Nutrition is a major factor in infection and inflammation.  Inflammation is part of the body’s process of fighting against things that harm it, like infections and injuries. Although inflammation is a natural part of the body’s immune response to protect and heal the body, it can be harmful if it becomes unbalanced. In this way inflammation is a dominant factor in many chronic diseases. Periodontal diseases and obesity are risk factors involved in the onset and progression of chronic inflammation and its consequences. 
While it may appear that oral diseases only affect the mouth, their consequences can affect the rest of the body as well. There is a proven relationship between oral and general health. Many health conditions may increase the risk of oral diseases, and poor oral health can negatively affect many general health conditions and the management of those conditions. Most oral diseases share common risk factors with chronic diseases like cardiovascular disease, cancers, diabetes, and respiratory diseases. These risk factors include unhealthy diets, particularly those high in added sugar, as well as tobacco and alcohol use. 
Infective endocarditis (IE), an infection of the inner lining of the heart muscle, can be caused by bacteria that live on teeth.  Gingivitis and periodontitis are inflammatory diseases of the gingiva and supporting structures of the teeth caused by specific bacteria. There is evidence that the surface of inflamed tissue around teeth is the point of entry for the specific bacteria that cause as much as 50% of the IE cases in the U.S. annually. This means that improving oral hygiene may help in reducing the risk of developing IE. In addition, periodontal disease may be associated with heart disease and shares risk factors including tobacco use, poorly controlled diabetes, and stress. [9,10]
Oral health is an important part of prenatal care. Poor oral health during pregnancy can result in poor health outcomes for both mother and baby. For example, studies suggest that pregnant women who have periodontal disease may be more likely to have a baby that is born too early and too small.  Hormonal changes during pregnancy, particularly elevated levels of progesterone, increase susceptibility to periodontal disease, which includes gingivitis and periodontitis. For this reason, your dentist may recommend more frequent professional cleanings during your pregnancy.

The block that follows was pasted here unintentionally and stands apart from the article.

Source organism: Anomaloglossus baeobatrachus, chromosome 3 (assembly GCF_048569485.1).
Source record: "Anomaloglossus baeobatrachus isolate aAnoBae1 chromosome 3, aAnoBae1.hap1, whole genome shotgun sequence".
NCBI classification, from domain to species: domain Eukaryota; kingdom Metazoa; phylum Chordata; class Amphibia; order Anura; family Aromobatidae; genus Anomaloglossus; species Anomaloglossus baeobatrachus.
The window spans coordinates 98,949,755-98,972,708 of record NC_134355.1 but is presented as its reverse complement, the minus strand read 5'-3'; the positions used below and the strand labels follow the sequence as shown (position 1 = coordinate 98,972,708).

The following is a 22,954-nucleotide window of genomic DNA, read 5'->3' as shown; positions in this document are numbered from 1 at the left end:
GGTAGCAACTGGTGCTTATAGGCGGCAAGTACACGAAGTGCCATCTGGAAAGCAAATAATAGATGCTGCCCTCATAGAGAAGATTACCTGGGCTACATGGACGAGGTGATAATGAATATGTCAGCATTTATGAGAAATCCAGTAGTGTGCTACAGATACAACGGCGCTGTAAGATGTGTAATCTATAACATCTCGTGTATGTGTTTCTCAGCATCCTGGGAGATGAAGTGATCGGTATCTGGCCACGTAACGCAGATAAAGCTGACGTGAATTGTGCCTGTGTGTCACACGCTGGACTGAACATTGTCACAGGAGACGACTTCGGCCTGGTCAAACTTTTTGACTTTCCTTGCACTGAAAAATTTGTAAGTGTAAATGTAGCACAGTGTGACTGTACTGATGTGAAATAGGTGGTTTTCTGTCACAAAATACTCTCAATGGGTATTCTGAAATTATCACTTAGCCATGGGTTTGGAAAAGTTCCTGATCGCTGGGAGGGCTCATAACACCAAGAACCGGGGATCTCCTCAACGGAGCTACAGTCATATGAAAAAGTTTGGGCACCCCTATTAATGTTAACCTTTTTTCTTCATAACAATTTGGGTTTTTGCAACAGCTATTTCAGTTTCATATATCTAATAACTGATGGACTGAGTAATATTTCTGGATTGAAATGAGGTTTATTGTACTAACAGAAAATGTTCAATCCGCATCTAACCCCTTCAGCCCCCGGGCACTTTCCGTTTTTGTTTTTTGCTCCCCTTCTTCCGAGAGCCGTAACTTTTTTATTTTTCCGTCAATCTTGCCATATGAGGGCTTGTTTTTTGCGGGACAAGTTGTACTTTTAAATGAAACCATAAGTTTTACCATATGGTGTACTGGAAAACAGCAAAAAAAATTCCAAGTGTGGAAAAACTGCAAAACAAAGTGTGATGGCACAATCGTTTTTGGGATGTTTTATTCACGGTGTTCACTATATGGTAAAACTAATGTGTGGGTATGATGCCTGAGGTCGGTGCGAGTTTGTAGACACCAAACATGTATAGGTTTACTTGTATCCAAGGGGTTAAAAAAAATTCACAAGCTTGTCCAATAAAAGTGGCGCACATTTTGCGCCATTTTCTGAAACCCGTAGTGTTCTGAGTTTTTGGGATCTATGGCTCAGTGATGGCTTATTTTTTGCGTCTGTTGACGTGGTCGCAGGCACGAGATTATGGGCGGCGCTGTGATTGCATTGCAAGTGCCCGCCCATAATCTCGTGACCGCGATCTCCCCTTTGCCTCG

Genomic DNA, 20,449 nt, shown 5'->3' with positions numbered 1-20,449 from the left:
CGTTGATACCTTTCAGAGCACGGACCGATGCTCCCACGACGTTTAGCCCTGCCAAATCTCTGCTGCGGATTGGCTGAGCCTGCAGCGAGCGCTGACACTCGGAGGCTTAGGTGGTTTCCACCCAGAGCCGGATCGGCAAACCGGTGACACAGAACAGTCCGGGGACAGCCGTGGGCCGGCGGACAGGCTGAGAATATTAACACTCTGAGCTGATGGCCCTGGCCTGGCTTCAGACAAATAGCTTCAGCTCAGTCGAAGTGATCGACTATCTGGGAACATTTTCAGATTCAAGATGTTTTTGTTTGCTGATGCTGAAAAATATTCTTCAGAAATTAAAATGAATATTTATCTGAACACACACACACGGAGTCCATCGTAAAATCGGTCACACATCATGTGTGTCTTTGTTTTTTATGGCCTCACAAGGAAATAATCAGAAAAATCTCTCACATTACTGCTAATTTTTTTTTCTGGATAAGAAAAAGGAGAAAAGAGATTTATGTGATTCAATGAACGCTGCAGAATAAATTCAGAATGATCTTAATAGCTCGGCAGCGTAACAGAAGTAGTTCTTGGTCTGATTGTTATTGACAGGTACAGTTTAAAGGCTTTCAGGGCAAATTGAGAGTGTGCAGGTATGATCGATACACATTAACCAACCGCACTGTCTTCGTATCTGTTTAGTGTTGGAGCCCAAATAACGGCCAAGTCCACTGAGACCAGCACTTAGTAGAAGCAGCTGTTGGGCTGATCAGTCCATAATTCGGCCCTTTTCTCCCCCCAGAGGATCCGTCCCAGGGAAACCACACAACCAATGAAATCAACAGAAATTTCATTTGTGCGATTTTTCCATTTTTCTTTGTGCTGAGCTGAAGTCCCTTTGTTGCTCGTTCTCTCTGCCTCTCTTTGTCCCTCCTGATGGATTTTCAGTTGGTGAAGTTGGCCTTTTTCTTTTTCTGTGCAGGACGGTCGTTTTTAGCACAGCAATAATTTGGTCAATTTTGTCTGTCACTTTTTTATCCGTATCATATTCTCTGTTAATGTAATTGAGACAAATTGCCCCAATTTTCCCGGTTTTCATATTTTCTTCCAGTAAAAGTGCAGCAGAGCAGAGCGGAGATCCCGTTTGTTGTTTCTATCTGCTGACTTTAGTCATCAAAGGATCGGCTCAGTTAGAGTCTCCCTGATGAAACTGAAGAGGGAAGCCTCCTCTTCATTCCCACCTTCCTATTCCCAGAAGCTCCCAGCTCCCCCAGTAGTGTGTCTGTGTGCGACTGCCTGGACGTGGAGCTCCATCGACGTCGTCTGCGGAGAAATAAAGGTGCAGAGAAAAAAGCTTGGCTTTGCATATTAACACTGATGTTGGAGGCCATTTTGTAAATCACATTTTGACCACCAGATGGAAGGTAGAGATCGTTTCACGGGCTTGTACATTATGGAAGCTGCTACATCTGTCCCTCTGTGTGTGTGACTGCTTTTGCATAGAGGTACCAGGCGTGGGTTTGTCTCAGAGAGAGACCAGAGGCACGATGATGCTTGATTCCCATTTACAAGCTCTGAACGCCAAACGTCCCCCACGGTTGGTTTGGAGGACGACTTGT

If you are struggling with morning sickness, the stomach acid from vomiting can erode or wear away tooth enamel. To help prevent the effects of erosion, rinse your mouth with 1 teaspoon of baking soda mixed in a cup of water, then wait 30 minutes before brushing your teeth. 
Certain conditions may also affect your oral health, including:
Depending on the type of orthodontic treatment, your braces may have brackets, bands, and wires. In this case, it is important to avoid eating hard or sticky food. This includes things like nuts, popcorn, hard candy or gum, which could break or displace parts of your orthodontics and potentially delay your treatment. Enjoying pasta, soft veggies, fruits, and dairy products are good choices. Having good oral hygiene is key in making sure tooth decay do not form around the braces. This means making sure the teeth and braces are thoroughly cleaned of food debris so that plaque does not accumulate. Allowing plaque to build-up can cause white spots on the surfaces of the teeth. You can ask your dentist for tips on how to maintain good oral hygiene.
If you have clear trays or aligners that are removable, you should always remove your trays before eating or drinking any liquid other than water. Regardless of whether food is hard or soft, removing your tray before eating helps to ensure effectiveness of your treatment.